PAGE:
Developing technologies for autonomous railway management

Posted: 10 February 2022 | | No comments yet

Vladimir Andreev, Head of the Technical Policy Department at JSC Russian Railways, details the technological advancements that are – quite literally – driving Russia’s autonomous railways.


Control systems for driverless rolling stock

The fast pace of advancements in microprocessors, artificial intelligence and the miniaturisation of laser and optical spatial scanning systems have made it possible to mainstream autonomous vehicles both on roads and railways.

The transportation system of the future – both automatic rolling stock and the necessary infrastructure and personnel – is being added to Russia’s railways.

Russia’s first system of this type was built in 2015 by Russian Railways, together with our foreign partners, to automate the work of Luzhskaya station (Leningrad Oblast). It includes fully automatic TEM-7A switchers carrying out the following operations: 

  • Automatic movement along a specific route
  • Automatically approaching cars
  • Automatic wagon coupling
  • Pushing wagons onto the marshalling-yard hump.

For this, a high-precision digital model of the station and on-board navigation system were developed, and in testing it was possible to reach an accuracy of no more than 10cm when determining the coordinates of the locomotive. Work on automating switchers is continuing, and there are great prospects for replicating it.

The most important testing ground for unmanned technologies is the Moscow Central Circle (MCC), one of Europe’s most passenger-intense lines. Its development went through several stages; in 2016, Lastochka electric trains started running with a six-minute intertrain interval at rush hours and, in November 2019, this was shortened to four minutes. Now, we will switch to a three-minute interval during rush hour and six minutes in off-peak times. Any deviation from the schedule during maximum passenger traffic should not exceed 15 seconds, which requires automating as much as possible.

The multi-circuit automatic control system for electric trains on the MCC will correspond to the highest level of GoA4 automation according to the EN-62290 standard. This system includes rolling stock and infrastructure, including a passenger embarkation/disembarkation system, communications, a remote-control and traffic control centre, and a single dispatch control centre.

Russia’s first Lastochka electric train with an automatic control system is being built by Ural Locomotives LLC together with several Russian companies. A number of unique technical solutions are being developed, including remote-controlled braking and pneumatic equipment, a system for monitoring wrongful passenger behaviour, a new module of automatic doors with security control, and much more. One important part of Russia’s automatic rolling stock control system is how it combines interfaces and data-exchange protocols with the ability to change train configurations, distributed control, and high-precision positioning.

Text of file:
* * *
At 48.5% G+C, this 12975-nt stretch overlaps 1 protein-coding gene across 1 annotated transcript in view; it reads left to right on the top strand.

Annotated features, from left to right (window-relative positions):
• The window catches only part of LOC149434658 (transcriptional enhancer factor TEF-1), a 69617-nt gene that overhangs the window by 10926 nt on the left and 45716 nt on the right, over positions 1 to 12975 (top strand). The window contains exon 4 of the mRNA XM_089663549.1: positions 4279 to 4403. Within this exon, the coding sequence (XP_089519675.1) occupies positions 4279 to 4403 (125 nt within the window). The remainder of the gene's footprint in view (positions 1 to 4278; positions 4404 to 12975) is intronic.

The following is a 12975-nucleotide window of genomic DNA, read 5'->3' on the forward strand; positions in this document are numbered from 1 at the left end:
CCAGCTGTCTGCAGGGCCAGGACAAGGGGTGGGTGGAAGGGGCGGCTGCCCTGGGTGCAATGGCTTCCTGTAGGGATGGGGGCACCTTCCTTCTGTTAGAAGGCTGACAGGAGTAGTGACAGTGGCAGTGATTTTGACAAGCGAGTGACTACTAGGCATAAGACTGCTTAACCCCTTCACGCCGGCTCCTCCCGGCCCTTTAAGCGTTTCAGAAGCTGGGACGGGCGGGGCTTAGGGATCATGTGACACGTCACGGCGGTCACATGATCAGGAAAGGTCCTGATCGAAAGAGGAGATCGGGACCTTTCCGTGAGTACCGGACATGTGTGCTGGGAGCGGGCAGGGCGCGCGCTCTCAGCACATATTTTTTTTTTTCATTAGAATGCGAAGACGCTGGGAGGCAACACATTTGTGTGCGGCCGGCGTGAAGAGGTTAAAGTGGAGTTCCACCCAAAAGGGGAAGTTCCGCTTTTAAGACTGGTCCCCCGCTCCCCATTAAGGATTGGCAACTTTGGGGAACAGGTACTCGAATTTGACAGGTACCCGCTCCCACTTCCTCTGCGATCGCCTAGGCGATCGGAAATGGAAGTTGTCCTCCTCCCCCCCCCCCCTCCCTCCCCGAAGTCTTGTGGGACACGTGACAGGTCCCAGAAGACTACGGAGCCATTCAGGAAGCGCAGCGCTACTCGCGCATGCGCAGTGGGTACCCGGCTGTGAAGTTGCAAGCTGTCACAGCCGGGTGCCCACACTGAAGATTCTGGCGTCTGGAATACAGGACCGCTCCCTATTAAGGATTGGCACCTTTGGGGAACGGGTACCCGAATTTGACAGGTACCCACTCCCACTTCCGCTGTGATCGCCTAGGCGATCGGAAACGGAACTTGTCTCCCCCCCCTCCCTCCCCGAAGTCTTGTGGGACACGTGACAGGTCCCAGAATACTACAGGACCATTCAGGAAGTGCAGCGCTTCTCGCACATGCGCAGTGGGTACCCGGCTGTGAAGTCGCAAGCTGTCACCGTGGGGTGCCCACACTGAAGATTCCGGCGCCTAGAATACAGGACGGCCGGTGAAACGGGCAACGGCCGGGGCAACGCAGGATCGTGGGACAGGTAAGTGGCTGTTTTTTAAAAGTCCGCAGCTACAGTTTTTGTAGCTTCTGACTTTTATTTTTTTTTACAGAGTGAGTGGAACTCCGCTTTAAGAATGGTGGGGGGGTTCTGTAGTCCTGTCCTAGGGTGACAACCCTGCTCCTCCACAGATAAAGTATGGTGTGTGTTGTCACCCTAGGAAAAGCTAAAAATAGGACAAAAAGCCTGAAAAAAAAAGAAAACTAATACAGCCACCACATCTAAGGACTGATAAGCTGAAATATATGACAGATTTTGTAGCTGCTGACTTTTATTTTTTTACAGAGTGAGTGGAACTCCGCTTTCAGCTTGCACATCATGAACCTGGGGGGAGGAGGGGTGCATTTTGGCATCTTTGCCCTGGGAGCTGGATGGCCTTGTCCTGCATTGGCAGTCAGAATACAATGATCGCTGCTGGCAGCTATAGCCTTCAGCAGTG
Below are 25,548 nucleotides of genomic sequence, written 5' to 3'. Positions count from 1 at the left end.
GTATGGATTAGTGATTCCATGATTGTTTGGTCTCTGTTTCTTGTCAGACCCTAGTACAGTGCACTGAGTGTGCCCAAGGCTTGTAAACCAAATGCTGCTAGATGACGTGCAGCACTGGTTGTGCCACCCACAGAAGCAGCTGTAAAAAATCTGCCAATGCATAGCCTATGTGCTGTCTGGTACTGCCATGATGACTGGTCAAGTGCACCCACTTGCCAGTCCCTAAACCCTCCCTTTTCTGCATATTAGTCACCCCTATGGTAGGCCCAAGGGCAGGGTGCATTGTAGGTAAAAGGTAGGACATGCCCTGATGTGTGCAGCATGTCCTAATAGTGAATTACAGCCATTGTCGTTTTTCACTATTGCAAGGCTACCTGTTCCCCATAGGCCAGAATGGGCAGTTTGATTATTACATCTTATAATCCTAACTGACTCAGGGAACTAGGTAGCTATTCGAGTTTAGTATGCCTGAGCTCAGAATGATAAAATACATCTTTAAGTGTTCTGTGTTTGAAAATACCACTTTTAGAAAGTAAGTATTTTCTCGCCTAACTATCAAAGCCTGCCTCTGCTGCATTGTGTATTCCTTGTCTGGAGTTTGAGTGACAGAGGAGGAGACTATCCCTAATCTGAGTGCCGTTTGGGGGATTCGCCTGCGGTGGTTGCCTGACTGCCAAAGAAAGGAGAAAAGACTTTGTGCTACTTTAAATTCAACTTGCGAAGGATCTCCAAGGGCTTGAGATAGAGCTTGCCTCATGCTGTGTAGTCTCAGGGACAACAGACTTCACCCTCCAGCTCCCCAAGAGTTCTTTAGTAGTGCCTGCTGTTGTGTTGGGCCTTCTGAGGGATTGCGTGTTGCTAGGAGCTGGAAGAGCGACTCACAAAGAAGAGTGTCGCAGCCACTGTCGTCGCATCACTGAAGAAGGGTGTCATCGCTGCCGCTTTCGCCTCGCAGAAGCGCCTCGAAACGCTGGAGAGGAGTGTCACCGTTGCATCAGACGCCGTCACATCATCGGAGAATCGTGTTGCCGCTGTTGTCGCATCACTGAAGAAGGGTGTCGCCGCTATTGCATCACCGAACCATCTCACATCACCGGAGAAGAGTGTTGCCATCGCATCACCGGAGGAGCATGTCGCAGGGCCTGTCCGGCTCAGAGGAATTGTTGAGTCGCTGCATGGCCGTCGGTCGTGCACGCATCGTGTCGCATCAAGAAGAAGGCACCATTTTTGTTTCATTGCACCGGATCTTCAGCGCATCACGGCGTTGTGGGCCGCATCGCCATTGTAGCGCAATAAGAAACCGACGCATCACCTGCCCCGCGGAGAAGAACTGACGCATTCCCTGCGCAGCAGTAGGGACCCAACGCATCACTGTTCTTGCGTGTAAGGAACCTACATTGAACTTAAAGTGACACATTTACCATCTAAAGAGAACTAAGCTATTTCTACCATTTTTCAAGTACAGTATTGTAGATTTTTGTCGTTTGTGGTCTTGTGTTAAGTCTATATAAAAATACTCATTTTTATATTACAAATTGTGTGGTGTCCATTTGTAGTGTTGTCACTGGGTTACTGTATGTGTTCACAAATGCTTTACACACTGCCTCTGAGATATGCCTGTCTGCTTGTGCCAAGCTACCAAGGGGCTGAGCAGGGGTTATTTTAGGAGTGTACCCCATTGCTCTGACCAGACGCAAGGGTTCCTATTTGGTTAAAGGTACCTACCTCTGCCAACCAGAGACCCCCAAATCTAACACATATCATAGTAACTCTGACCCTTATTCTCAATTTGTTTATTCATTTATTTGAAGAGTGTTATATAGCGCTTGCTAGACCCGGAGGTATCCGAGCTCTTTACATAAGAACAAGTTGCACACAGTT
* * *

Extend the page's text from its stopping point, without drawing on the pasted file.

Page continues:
Components are being tested during trial runs of the Lastochka electric train with stages of GoA3+ automation, which implements the main aspects of automating and monitoring rolling stock. The control system of the electric train allows it to interact with infrastructure systems developed for unmanned vehicles, including the operator’s workplace at the remote monitoring and control centre, control systems for limited visibility zones, passenger boarding/disembarking and other automation infrastructure.

The circuit of the automatic control system on an electric train is based on a vision unit for detecting obstacles and an onboard neural network. During tests, the system showed a high detection range for people and large obstacles in the daytime (up to 800 metres). The system’s reaction speed is no more than 0.3 seconds, while that of a human is on average 1.3 seconds. The automatic control system is being developed during field tests, as well as modelled using simulators and digital twins. This work is unique, including modelling sensors, weather conditions, lighting conditions, various classes of obstacles, and debugging algorithms to recognise them.

One important aspect of automatic control is the continuous positioning accuracy of rolling stock in a range of no more than 0.5 metres and the use of 3D electronic maps for pinpoint stops on the platform. This is achieved in a brand‑new high‑precision positioning system under development.